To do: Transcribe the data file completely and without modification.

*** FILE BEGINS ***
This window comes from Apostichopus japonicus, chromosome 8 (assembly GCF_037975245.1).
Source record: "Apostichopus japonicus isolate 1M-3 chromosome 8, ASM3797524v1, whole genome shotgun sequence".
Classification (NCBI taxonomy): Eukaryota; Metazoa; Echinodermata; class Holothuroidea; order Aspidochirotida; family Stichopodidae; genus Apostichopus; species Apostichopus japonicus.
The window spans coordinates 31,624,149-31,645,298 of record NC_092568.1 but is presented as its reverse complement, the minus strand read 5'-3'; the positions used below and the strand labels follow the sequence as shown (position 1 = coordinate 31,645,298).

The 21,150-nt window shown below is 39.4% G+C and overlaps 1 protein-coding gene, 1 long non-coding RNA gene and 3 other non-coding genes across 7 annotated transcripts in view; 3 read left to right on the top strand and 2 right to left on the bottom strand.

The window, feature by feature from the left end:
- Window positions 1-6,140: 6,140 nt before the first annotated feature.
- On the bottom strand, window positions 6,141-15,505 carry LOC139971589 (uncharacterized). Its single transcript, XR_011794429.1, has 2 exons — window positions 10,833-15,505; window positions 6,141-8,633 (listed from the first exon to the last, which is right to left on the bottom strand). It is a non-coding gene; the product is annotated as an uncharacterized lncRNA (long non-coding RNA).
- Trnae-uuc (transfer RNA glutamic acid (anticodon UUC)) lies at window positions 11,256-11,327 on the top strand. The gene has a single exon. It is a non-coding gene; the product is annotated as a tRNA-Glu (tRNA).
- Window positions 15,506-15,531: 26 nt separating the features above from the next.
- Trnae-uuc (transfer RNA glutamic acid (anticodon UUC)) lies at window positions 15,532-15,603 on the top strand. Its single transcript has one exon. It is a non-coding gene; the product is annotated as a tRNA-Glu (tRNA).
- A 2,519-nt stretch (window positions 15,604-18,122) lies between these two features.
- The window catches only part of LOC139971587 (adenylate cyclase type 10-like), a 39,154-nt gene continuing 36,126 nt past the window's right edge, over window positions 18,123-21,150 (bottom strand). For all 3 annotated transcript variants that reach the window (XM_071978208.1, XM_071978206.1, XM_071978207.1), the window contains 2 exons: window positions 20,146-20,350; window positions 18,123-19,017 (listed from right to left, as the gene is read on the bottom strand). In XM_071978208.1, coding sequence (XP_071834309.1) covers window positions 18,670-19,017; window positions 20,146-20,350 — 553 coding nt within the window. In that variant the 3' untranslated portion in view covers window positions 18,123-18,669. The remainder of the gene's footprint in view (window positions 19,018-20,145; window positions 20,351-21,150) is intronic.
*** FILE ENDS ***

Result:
This window comes from Apostichopus japonicus, chromosome 8 (assembly GCF_037975245.1).
Source record: "Apostichopus japonicus isolate 1M-3 chromosome 8, ASM3797524v1, whole genome shotgun sequence".
Classification (NCBI taxonomy): Eukaryota; Metazoa; Echinodermata; class Holothuroidea; order Aspidochirotida; family Stichopodidae; genus Apostichopus; species Apostichopus japonicus.
The window spans coordinates 31,624,149-31,645,298 of record NC_092568.1 but is presented as its reverse complement, the minus strand read 5'-3'; the positions used below and the strand labels follow the sequence as shown (position 1 = coordinate 31,645,298).

The 21,150-nt window shown below is 39.4% G+C and overlaps 1 protein-coding gene, 1 long non-coding RNA gene and 3 other non-coding genes across 7 annotated transcripts in view; 3 read left to right on the top strand and 2 right to left on the bottom strand.

The window, feature by feature from the left end:
- Window positions 1-6,140: 6,140 nt before the first annotated feature.
- On the bottom strand, window positions 6,141-15,505 carry LOC139971589 (uncharacterized). Its single transcript, XR_011794429.1, has 2 exons — window positions 10,833-15,505; window positions 6,141-8,633 (listed from the first exon to the last, which is right to left on the bottom strand). It is a non-coding gene; the product is annotated as an uncharacterized lncRNA (long non-coding RNA).
- Trnae-uuc (transfer RNA glutamic acid (anticodon UUC)) lies at window positions 11,256-11,327 on the top strand. The gene has a single exon. It is a non-coding gene; the product is annotated as a tRNA-Glu (tRNA).
- Window positions 15,506-15,531: 26 nt separating the features above from the next.
- Trnae-uuc (transfer RNA glutamic acid (anticodon UUC)) lies at window positions 15,532-15,603 on the top strand. Its single transcript has one exon. It is a non-coding gene; the product is annotated as a tRNA-Glu (tRNA).
- A 2,519-nt stretch (window positions 15,604-18,122) lies between these two features.
- The window catches only part of LOC139971587 (adenylate cyclase type 10-like), a 39,154-nt gene continuing 36,126 nt past the window's right edge, over window positions 18,123-21,150 (bottom strand). For all 3 annotated transcript variants that reach the window (XM_071978208.1, XM_071978206.1, XM_071978207.1), the window contains 2 exons: window positions 20,146-20,350; window positions 18,123-19,017 (listed from right to left, as the gene is read on the bottom strand). In XM_071978208.1, coding sequence (XP_071834309.1) covers window positions 18,670-19,017; window positions 20,146-20,350 — 553 coding nt within the window. In that variant the 3' untranslated portion in view covers window positions 18,123-18,669. The remainder of the gene's footprint in view (window positions 19,018-20,145; window positions 20,351-21,150) is intronic.